Premier Tim Houston says Cape Breton Regional Municipality’s declaration of a local state of emergency in response to the overwhelming snowstorm that dumped more than 100 centimetres of snow in parts of the municipality might be more about public relations.
“Declaring a state of local or provincial state of emergency is not required to access resources or assistance,” Houston said at a Monday afternoon news conference.
“We as a province wrote to the federal government for support and they’re responding. A state of emergency wasn’t necessary to do that, it’s kind of a human thing that you do.”
The premier said a state of emergency does have an impact.
“A state of emergency does permit authorities to issue fines to people who are unnecessarily on the roads, it permits authorities to enter homes and buildings without a warrant, order evacuations, confiscate property, order assistance,” Houston said. “These are pretty serious things that a state of emergency can do. What a state of emergency does not do is get you a plow faster, what a state of emergency does not do is get a road cleared faster.”
Houston said CBRM “can absolutely” declare a local state of emergency without provincial approval.
“We respect their ability to do that but at the end of the process, I kind of wonder what they’ll do with it. Will they do anything with it or was it more just a kind of a PR (public relations) issue.
“When it comes to the state of emergencies and the really powerful tool, we’ve issued those as a province before but in this situation right now as a province, an incredible team with the province has been working hard all weekend, they just rolled up their sleeves and got to work clearing roads and trying to keep people safe, that’s what I’m interested in.”
The premier dismissed as “an absolutely ridiculous suggestion” the notion that the province did not declare a state of emergency because it would lead either immediately or eventually to the province having to provide more in funding for those who were most affected by the storm, particularly people in CBRM and the rest of Cape Breton Island.
Houston said it is early days to talk about financial assistance for people have sustained property damage or can’t afford to get plowed out.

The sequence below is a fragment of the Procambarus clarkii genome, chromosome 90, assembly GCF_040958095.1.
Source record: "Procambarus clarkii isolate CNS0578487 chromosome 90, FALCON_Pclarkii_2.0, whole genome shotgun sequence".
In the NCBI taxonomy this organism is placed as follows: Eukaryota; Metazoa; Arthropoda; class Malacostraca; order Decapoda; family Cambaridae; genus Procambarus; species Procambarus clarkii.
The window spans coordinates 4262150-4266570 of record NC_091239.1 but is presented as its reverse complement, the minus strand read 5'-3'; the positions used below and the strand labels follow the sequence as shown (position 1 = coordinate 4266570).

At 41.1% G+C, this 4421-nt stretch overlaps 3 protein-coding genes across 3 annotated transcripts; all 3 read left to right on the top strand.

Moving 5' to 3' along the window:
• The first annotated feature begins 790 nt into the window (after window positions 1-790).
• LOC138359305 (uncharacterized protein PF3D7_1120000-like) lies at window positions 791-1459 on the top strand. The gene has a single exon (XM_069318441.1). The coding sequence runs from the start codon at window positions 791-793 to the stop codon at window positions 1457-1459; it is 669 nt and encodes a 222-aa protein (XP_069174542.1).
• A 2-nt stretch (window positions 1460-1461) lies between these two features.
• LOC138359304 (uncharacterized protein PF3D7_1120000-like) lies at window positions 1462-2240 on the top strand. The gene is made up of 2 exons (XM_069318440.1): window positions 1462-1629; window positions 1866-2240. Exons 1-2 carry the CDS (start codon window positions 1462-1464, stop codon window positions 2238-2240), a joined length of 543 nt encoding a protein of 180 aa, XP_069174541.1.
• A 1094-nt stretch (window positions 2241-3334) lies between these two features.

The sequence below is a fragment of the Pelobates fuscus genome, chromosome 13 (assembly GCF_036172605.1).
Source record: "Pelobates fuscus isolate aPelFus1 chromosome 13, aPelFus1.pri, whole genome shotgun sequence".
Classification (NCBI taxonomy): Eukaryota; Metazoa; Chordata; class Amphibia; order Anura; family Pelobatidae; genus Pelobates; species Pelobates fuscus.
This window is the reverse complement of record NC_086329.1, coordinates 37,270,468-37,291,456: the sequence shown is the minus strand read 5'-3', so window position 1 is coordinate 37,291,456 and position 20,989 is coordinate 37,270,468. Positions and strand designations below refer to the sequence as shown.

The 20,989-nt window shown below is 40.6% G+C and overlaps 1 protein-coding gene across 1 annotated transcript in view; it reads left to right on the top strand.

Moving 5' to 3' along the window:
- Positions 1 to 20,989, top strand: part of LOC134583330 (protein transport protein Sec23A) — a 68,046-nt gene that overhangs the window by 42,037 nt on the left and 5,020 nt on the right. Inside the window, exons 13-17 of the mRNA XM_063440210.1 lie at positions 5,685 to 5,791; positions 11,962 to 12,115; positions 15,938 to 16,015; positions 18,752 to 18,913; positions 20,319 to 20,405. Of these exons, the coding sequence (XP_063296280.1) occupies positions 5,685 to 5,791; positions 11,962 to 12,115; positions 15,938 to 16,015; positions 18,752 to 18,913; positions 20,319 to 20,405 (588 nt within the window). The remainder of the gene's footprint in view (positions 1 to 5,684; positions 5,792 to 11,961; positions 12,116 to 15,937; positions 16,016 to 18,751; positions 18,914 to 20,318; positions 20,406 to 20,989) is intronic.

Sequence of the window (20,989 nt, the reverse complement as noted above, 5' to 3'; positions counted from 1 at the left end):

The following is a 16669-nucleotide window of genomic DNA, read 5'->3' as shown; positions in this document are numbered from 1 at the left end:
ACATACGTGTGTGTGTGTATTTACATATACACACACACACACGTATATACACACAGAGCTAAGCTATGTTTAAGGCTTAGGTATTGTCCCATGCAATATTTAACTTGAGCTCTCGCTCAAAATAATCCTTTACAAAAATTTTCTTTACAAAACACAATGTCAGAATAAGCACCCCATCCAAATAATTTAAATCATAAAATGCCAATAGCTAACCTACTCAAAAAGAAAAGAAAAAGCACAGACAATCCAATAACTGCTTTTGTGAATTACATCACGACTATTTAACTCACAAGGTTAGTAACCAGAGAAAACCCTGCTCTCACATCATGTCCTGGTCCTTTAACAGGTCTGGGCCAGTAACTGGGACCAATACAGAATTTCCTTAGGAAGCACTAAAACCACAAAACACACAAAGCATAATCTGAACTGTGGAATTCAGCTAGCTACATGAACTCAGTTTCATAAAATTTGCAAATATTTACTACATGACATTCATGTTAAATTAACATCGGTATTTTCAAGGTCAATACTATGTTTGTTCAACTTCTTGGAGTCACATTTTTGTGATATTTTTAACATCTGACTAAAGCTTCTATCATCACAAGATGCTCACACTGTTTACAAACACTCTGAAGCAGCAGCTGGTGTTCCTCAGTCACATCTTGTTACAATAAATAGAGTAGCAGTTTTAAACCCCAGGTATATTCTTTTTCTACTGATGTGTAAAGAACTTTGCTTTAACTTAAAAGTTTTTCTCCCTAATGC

“I’m personally not aware of any requests for financial assistance,” he said. “That doesn’t mean that somebody hasn’t been asked. It’s very early days. As a province, when you look at what we’ve dealt with through floods, through Fiona, through the fires, I think our track record shows that we act very quickly. We’ve rolled out very innovative programs.”
Paul Mason, the executive director of the Emergency Management Office, said the office co-ordinates access to additional resources if municipalities request assistance.
“We don’t need a state of emergency for that,” Mason said, noting that the state of emergency allows governing authorities to take actions that can restrict civil liberties.
“At this time, CBRM and Eskasoni have declared states of emergency and that is appropriate,” Mason said on Monday. “The storm is still very active and intense in those regions, as well as the rest of Cape Breton. Other parts of the province were impacted to a lesser degree and are already dealing with recovery so a provincial state of emergency is not required.”
‘All hands on deck’
Mason said the Emergency Management Office is working across government with local municipalities and other partners to support requests for assistance when received no matter what part of the province people live in or what phase of the storm Nova Scotians are experiencing right now.
“We’ve been in touch with our neighbouring provinces, private contractors and our federal partners,” he said. “It’s an all-hands-on-deck response for Cape Breton and Nova Scotians in this event as in any event.”
The premier said “we will dig out” from the historic snowstorm.
“To all those who haven’t seen a plow yet or are wondering when their road is going to be cleared, I’ve asked Public Works to be very frank and honest about how long it will take,” he said.
“It will take time to get to all the roads. During typical snowstorms, there is a kind of a normal plow route but as we work through this cleanup there are efforts to prioritize routes for health and safety reasons.”
Houston said the province is moving equipment from other parts of the province where the need is greater and is working with New Brunswick and Prince Edward Island to acquire some personnel and snow-moving equipment.
The federal government is providing snow-moving gear from the Cape Breton Highlands National Park and he asks private contractors to help out if they can.
“No stone is being unturned when it comes to looking for plows and looking for people to operate them.”
Houston said there are a couple of roads still closed but he is not aware of any communities that are isolated by the heavy snowfall.
Matt Drover, the emergency operations lead with Nova Scotia Power, said 2,000 customers were still without power Monday afternoon and the company hoped most would be reconnected by the end of the day.
Drover said the biggest challenge is the massive amount of snow that is blocking roads and access to get the NSP equipment into affected areas.
Houston lauded Nova Scotians for helping their neighbours but cautioned against overdoing it and warned those without electricity no to use a generator indoors.